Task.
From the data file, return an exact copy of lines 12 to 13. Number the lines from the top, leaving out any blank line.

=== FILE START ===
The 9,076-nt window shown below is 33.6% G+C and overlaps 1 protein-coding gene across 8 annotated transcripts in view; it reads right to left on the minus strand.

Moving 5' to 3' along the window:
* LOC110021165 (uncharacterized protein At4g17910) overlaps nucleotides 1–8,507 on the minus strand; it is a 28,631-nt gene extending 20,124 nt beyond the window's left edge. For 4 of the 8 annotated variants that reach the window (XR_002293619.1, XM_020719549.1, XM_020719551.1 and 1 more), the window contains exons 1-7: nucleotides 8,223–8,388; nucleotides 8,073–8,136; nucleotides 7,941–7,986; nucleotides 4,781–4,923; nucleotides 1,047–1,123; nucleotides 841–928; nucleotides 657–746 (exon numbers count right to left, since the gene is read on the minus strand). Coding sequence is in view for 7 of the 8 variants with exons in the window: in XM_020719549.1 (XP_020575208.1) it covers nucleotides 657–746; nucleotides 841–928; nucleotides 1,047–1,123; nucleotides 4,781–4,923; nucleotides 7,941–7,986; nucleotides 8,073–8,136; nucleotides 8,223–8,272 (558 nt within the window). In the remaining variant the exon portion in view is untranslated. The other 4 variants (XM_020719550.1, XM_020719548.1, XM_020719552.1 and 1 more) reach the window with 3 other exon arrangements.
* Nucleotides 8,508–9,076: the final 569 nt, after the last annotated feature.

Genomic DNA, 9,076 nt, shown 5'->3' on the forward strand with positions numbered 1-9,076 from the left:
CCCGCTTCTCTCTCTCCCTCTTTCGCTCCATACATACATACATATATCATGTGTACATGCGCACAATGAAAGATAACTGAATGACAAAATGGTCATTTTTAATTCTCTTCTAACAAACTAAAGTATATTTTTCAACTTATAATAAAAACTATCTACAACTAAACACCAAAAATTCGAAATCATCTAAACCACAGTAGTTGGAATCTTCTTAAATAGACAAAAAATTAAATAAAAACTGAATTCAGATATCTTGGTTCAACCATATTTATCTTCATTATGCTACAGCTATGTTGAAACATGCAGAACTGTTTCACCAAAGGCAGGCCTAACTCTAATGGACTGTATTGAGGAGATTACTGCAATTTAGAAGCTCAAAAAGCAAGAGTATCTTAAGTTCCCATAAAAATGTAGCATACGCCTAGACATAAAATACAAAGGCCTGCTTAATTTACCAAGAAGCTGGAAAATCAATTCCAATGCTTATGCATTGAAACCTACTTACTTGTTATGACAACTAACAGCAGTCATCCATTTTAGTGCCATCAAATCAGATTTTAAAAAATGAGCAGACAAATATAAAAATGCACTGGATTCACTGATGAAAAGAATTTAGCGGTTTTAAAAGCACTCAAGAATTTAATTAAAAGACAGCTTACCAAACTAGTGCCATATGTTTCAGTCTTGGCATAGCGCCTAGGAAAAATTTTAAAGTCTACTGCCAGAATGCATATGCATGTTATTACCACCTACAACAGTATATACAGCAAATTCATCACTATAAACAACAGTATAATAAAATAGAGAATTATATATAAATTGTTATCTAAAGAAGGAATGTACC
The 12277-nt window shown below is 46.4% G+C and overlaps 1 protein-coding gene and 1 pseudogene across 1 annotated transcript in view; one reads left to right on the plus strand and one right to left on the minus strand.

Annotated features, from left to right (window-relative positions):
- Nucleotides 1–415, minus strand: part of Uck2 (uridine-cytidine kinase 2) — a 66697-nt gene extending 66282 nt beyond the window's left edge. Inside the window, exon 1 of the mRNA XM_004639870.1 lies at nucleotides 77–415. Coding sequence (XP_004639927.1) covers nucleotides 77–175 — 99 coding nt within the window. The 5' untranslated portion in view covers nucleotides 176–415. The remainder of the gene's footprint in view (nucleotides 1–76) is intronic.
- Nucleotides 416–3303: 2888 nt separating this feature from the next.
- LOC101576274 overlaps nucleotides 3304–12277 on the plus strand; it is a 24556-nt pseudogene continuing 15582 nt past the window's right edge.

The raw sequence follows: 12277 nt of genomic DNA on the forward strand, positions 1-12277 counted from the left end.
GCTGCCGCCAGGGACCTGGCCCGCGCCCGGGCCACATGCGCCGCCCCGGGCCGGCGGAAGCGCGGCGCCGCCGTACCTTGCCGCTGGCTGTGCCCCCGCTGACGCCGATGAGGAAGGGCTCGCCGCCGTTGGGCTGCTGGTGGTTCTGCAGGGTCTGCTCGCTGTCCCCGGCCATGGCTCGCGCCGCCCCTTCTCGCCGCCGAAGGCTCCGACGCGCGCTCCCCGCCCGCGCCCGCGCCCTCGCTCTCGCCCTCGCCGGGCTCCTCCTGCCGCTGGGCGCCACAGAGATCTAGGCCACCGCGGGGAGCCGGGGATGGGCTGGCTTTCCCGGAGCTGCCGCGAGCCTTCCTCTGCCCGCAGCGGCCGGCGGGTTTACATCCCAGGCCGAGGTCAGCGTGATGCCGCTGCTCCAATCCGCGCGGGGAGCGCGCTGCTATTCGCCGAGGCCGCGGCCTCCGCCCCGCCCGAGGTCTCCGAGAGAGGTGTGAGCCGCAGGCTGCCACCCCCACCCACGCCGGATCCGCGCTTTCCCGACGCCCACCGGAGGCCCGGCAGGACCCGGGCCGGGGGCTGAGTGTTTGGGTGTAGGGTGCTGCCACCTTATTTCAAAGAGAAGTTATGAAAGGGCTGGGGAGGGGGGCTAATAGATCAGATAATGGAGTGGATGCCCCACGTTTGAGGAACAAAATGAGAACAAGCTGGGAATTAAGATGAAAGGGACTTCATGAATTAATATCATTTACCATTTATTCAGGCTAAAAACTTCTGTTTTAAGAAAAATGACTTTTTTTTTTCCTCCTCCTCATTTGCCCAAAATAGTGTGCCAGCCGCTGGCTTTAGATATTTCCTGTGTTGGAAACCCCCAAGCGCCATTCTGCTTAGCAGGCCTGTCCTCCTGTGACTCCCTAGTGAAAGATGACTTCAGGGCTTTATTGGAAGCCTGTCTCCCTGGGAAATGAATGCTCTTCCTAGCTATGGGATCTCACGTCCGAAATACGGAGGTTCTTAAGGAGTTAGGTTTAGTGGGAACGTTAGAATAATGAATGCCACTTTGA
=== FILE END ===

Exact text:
The raw sequence follows: 12277 nt of genomic DNA on the forward strand, positions 1-12277 counted from the left end.
GCTGCCGCCAGGGACCTGGCCCGCGCCCGGGCCACATGCGCCGCCCCGGGCCGGCGGAAGCGCGGCGCCGCCGTACCTTGCCGCTGGCTGTGCCCCCGCTGACGCCGATGAGGAAGGGCTCGCCGCCGTTGGGCTGCTGGTGGTTCTGCAGGGTCTGCTCGCTGTCCCCGGCCATGGCTCGCGCCGCCCCTTCTCGCCGCCGAAGGCTCCGACGCGCGCTCCCCGCCCGCGCCCGCGCCCTCGCTCTCGCCCTCGCCGGGCTCCTCCTGCCGCTGGGCGCCACAGAGATCTAGGCCACCGCGGGGAGCCGGGGATGGGCTGGCTTTCCCGGAGCTGCCGCGAGCCTTCCTCTGCCCGCAGCGGCCGGCGGGTTTACATCCCAGGCCGAGGTCAGCGTGATGCCGCTGCTCCAATCCGCGCGGGGAGCGCGCTGCTATTCGCCGAGGCCGCGGCCTCCGCCCCGCCCGAGGTCTCCGAGAGAGGTGTGAGCCGCAGGCTGCCACCCCCACCCACGCCGGATCCGCGCTTTCCCGACGCCCACCGGAGGCCCGGCAGGACCCGGGCCGGGGGCTGAGTGTTTGGGTGTAGGGTGCTGCCACCTTATTTCAAAGAGAAGTTATGAAAGGGCTGGGGAGGGGGGCTAATAGATCAGATAATGGAGTGGATGCCCCACGTTTGAGGAACAAAATGAGAACAAGCTGGGAATTAAGATGAAAGGGACTTCATGAATTAATATCATTTACCATTTATTCAGGCTAAAAACTTCTGTTTTAAGAAAAATGACTTTTTTTTTTCCTCCTCCTCATTTGCCCAAAATAGTGTGCCAGCCGCTGGCTTTAGATATTTCCTGTGTTGGAAACCCCCAAGCGCCATTCTGCTTAGCAGGCCTGTCCTCCTGTGACTCCCTAGTGAAAGATGACTTCAGGGCTTTATTGGAAGCCTGTCTCCCTGGGAAATGAATGCTCTTCCTAGCTATGGGATCTCACGTCCGAAATACGGAGGTTCTTAAGGAGTTAGGTTTAGTGGGAACGTTAGAATAATGAATGCCACTTTGA